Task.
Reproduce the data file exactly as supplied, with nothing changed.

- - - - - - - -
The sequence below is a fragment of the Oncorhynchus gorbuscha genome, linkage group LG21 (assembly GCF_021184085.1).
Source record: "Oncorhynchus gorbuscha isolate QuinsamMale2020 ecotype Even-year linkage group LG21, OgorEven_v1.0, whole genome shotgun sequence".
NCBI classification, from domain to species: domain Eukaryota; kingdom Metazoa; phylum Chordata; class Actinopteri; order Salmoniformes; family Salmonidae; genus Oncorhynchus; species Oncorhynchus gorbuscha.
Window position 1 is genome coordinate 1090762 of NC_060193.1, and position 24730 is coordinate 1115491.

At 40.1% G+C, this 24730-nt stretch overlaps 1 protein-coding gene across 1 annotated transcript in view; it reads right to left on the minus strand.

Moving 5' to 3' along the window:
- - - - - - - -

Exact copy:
The sequence below is a fragment of the Oncorhynchus gorbuscha genome, linkage group LG21 (assembly GCF_021184085.1).
Source record: "Oncorhynchus gorbuscha isolate QuinsamMale2020 ecotype Even-year linkage group LG21, OgorEven_v1.0, whole genome shotgun sequence".
NCBI classification, from domain to species: domain Eukaryota; kingdom Metazoa; phylum Chordata; class Actinopteri; order Salmoniformes; family Salmonidae; genus Oncorhynchus; species Oncorhynchus gorbuscha.
Window position 1 is genome coordinate 1090762 of NC_060193.1, and position 24730 is coordinate 1115491.

At 40.1% G+C, this 24730-nt stretch overlaps 1 protein-coding gene across 1 annotated transcript in view; it reads right to left on the minus strand.

Moving 5' to 3' along the window: